A variety of desirable characteristics continues to make this versatile flooring material a popular option to animal care facilities. However, there are also a number of drawbacks to using this material in your home. Consider both the merits and drawbacks when deciding if resilient vinyl is the choice for you.
Why You Should Consider Thick Vinyl Flooring over Ceramic Tiles
There are a variety of advantages that come with installing vinyl flooring in your commercial facilities. These are the same tried and true characteristics that have been touted since the 1950s by vinyl flooring retailers and suppliers.
Low maintenance. Vinyl flooring is relatively easy to care for. You have to make sure that grit and dirt are kept swept free to maintain the surface of the floor. Then, you can use a damp mop and an approved vinyl floor cleaner to remove stains. But few flooring options are as easy to care for as vinyl.
Water resistance: A well-installed vinyl floor is almost impervious to water penetration, making this the perfect material for use in a wet animal care facilities, living care bathroom, restaurant kitchen, commercial laundry room, or other high moisture space in the commercial unit.
Comfort underfoot. Vinyl does not get cold in the winter and is generally softer beneath your feet than concrete or ceramic tile floors. Thick commercial vinyl sheets and tiles have 1/4″ or 1/2″ thickness that can make walking on these floors even more comfortable.
Inexpensive for Long Term Investment. At the low range, vinyl can cost as little as fifty cents per square foot, and most never exceed moderate cost levels. Very high-end premium vinyl materials can cost as much as ten dollars per square foot, though this is still less expensive than premium flooring choices, such as stone. The difference in price of resilient vinyl products is determined by the quality of the material and the design options found in the surface.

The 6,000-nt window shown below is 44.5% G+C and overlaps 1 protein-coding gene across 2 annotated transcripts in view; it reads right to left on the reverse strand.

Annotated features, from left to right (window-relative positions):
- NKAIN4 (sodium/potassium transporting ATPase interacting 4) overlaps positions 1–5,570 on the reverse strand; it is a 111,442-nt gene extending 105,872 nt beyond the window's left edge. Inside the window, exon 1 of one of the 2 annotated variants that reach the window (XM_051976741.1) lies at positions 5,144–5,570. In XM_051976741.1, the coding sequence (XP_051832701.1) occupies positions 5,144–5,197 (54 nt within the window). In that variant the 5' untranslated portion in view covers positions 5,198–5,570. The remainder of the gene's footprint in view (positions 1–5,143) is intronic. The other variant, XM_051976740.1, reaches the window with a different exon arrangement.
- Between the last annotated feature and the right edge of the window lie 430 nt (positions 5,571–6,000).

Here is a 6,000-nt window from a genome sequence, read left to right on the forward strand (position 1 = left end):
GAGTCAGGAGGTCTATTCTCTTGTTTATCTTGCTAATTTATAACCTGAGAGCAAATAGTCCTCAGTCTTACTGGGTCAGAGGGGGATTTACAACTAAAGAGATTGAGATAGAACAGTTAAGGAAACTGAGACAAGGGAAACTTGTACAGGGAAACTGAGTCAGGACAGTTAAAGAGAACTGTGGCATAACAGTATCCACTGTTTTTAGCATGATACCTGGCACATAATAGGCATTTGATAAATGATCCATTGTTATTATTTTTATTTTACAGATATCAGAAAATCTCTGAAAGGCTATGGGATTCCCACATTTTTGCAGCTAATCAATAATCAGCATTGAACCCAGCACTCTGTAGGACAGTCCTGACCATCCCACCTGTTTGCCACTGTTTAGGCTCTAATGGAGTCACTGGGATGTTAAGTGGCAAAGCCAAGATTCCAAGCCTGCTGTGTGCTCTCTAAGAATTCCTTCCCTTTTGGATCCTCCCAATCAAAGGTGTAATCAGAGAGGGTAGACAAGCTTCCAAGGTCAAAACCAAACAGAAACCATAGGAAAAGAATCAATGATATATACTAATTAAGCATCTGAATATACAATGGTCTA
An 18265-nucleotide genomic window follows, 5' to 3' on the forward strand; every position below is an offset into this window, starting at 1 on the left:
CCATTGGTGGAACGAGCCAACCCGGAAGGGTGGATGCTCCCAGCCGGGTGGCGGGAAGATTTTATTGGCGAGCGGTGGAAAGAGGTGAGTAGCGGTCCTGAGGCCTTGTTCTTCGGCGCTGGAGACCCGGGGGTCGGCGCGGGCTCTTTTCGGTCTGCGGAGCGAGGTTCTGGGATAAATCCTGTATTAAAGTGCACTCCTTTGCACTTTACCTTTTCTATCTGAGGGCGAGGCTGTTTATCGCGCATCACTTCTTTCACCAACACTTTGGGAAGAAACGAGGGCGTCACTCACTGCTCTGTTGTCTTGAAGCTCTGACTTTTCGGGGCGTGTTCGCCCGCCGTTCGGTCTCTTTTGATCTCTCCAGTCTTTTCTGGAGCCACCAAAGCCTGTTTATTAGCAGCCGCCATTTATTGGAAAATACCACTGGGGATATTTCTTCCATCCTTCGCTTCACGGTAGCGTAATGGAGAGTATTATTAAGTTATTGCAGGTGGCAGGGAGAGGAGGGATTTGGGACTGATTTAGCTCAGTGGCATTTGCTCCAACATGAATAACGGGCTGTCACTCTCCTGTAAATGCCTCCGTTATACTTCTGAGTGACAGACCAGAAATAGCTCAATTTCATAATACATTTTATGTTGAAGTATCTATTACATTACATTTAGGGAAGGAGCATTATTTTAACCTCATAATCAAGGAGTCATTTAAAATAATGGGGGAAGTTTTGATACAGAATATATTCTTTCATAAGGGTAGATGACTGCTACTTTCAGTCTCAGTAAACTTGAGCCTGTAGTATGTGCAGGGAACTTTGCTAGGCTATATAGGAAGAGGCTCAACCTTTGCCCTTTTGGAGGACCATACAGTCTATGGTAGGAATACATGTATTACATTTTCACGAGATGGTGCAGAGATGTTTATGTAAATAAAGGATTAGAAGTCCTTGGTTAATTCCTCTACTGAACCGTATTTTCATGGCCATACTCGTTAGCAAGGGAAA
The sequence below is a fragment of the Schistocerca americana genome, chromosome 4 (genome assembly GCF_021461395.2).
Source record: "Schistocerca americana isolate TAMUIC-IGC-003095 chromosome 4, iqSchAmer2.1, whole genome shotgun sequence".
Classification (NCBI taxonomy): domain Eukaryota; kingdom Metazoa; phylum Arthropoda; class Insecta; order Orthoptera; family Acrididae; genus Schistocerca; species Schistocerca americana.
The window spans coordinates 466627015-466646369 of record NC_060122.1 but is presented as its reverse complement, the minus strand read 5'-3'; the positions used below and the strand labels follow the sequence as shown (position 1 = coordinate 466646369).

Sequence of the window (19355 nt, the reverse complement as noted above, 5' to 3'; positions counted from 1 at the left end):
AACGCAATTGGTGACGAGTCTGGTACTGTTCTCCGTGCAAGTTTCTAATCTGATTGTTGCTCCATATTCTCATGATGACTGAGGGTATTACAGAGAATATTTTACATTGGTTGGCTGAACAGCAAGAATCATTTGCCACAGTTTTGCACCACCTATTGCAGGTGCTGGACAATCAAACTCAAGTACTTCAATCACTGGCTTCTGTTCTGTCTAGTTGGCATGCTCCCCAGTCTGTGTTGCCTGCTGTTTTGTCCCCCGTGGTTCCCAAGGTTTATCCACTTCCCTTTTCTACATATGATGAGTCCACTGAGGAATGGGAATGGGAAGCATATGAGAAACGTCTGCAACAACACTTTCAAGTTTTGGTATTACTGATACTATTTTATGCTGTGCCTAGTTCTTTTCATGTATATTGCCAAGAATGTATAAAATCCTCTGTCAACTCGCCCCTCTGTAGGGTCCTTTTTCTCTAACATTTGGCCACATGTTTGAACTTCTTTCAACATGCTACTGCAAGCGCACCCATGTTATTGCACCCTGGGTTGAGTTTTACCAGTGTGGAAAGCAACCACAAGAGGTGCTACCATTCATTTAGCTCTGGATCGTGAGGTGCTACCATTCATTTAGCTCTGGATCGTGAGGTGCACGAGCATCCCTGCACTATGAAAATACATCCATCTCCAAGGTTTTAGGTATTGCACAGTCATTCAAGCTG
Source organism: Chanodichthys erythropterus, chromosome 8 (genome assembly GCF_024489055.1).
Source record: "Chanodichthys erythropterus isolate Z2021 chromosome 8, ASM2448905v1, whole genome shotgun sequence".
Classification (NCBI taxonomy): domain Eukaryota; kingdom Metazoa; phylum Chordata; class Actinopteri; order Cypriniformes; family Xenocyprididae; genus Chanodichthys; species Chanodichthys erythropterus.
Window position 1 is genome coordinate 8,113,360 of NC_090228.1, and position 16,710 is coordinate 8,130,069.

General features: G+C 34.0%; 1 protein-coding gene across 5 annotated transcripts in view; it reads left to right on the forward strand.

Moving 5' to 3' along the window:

Durability. Vinyl is generally considered to be a highly durable material that, if properly installed and maintained, can last upwards of ten to twenty years. However, the quality of the material that you purchase and the way it was manufactured will determine how well your floor lasts over time. Solid vinyl and composite vinyl tiles are homogenous, with colors permeating every layer—a feature that makes them more resistant to damage from scratches. One advantage of using vinyl tiles is that individual pieces can be easily replaced when they are damaged.
Stain resistance. Printed vinyl tiles and sheets have a clear wear layer that acts as a surface barrier, protecting the floor from stains and spills. These materials are very easy to clean and maintain. Solid and composite vinyl tiles do not have this surface protection and will be more susceptible to stains, requiring occasional stripping and polishing.
Prompt installation. Vinyl tiles and vinyl plank flooring are relatively easy to install, though you do have to ensure that you have a completely dry, level subfloor. It is possible to do this project yourself, but you may want to have a professional prepare the subfloor for you.
Disadvantages of Vinyl Flooring
While vinyl flooring is low maintenance and highly durable, there are also a number of drawbacks that are associated with this material. Of these, its ecological impact on the personal and world environment may be the most notable.
Volatile Organic Chemicals (VOCs). The chemicals used in the manufacture of vinyl flooring can cause a toxic out-gassing to occur after the floor is installed. This can release volatile chemicals into a household, which may lead to respiratory problems, eye irritation, or asthma reactions. The level of outgassing in a vinyl floor will be related to its chemical makeup and the age of the floor, as most outgassing occurs early on.
Ecological waste problems. Vinyl flooring is not biodegradable and does not break down naturally into the environment in a short period of time. It is also very rarely recycled, which means that old, worn out materials often end up taking up space in landfills. Vinyl floors also consume non-renewable natural resources such as petroleum and natural gas during the manufacturing process.